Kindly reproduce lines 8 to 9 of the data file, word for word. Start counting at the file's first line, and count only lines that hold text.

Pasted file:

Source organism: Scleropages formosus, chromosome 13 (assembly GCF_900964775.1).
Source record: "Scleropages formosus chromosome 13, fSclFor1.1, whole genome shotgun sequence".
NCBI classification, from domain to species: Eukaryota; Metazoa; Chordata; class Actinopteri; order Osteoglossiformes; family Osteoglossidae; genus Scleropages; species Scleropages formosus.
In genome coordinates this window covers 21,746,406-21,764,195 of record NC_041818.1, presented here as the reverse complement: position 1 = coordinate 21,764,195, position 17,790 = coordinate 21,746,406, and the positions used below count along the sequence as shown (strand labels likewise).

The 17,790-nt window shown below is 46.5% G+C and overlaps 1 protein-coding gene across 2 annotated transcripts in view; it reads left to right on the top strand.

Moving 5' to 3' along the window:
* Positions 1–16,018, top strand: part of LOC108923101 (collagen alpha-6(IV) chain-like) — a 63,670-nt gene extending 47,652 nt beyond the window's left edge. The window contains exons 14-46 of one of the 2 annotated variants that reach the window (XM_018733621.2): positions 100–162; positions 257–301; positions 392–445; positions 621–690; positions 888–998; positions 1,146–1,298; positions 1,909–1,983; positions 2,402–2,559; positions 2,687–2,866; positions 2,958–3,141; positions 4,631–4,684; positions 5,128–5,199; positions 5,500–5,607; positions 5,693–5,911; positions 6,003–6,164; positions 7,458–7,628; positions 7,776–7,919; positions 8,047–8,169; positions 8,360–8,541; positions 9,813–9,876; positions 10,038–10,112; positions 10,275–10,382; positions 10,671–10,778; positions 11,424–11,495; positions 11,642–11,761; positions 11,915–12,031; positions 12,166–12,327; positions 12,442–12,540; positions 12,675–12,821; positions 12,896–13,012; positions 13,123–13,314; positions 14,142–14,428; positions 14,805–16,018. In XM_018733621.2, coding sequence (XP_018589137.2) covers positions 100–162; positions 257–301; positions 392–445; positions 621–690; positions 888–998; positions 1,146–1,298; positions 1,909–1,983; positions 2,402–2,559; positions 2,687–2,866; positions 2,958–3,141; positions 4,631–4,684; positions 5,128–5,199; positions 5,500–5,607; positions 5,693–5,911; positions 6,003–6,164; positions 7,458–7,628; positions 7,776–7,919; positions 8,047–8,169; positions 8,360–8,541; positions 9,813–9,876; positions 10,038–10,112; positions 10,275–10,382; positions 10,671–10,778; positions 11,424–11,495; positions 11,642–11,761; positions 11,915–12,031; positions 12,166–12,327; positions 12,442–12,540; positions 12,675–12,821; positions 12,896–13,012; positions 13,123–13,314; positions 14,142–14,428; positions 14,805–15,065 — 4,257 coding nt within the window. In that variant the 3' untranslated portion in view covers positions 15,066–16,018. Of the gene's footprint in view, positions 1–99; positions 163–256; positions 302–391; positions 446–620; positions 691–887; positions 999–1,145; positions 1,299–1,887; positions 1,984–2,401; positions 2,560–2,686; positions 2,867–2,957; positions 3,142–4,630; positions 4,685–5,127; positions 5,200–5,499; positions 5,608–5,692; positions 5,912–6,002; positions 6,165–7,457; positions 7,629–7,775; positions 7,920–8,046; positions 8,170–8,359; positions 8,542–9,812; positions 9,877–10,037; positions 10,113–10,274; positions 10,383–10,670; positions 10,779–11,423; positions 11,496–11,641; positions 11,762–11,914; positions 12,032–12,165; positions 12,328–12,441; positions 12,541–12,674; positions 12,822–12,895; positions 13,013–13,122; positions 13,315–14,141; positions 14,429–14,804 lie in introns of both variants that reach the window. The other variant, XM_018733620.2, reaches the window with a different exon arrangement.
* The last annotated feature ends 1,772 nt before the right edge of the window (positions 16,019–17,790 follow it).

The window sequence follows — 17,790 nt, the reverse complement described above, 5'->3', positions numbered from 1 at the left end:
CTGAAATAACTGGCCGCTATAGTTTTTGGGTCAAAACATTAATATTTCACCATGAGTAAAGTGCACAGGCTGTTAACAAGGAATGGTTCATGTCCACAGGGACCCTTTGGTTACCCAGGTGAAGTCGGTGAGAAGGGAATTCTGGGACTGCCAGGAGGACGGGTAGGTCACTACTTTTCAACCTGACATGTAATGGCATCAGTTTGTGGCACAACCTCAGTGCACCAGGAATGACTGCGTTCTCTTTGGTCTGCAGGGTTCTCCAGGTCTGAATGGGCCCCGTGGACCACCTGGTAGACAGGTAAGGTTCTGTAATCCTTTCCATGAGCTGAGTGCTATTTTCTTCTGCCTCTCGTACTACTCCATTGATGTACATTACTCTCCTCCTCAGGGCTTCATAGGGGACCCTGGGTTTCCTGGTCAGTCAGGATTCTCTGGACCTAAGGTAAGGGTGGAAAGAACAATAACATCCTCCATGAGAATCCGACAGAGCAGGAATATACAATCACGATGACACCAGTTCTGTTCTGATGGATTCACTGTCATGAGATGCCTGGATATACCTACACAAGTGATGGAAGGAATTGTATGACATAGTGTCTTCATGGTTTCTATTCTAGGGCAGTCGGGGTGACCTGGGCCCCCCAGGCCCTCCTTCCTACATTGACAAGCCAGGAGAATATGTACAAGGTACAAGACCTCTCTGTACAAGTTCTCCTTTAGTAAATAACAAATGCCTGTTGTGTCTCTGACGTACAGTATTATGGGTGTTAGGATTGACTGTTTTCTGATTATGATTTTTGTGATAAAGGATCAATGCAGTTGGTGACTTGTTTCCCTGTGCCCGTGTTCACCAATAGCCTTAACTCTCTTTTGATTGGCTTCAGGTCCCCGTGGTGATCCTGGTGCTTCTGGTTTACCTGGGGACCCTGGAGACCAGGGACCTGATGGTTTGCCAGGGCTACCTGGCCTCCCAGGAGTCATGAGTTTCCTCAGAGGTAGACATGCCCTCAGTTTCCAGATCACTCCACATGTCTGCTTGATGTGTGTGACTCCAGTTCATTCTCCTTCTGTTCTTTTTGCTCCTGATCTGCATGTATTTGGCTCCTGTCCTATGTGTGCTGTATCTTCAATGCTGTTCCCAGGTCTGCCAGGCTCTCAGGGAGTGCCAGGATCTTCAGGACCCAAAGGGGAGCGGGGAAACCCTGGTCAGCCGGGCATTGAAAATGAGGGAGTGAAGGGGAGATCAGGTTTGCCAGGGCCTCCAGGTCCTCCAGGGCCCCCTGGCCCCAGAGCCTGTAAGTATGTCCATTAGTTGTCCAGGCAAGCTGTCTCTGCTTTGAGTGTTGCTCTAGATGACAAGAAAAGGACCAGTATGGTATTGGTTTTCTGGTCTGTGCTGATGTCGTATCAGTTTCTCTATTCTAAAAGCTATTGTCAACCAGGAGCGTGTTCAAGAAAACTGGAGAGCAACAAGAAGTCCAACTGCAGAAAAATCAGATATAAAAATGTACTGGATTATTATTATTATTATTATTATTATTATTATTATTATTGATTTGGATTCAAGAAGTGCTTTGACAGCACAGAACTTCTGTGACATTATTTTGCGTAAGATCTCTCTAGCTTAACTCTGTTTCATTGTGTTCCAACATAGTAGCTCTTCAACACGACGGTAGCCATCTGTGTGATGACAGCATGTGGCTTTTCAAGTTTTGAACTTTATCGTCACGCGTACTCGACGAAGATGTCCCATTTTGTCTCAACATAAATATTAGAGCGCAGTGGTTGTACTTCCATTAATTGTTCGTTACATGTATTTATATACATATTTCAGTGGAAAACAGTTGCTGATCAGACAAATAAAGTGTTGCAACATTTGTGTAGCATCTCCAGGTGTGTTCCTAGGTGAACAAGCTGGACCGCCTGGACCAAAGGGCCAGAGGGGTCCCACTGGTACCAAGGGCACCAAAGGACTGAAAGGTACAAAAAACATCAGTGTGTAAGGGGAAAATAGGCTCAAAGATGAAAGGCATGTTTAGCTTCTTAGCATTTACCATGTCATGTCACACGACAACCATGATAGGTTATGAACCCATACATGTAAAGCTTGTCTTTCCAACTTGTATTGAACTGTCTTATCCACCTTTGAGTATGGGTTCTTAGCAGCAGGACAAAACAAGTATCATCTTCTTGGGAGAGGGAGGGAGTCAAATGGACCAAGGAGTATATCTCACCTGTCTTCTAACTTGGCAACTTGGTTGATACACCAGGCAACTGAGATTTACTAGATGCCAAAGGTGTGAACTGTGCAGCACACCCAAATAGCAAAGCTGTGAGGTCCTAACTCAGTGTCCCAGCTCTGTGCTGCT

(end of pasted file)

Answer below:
* The last annotated feature ends 1,772 nt before the right edge of the window (positions 16,019–17,790 follow it).

The window sequence follows — 17,790 nt, the reverse complement described above, 5'->3', positions numbered from 1 at the left end: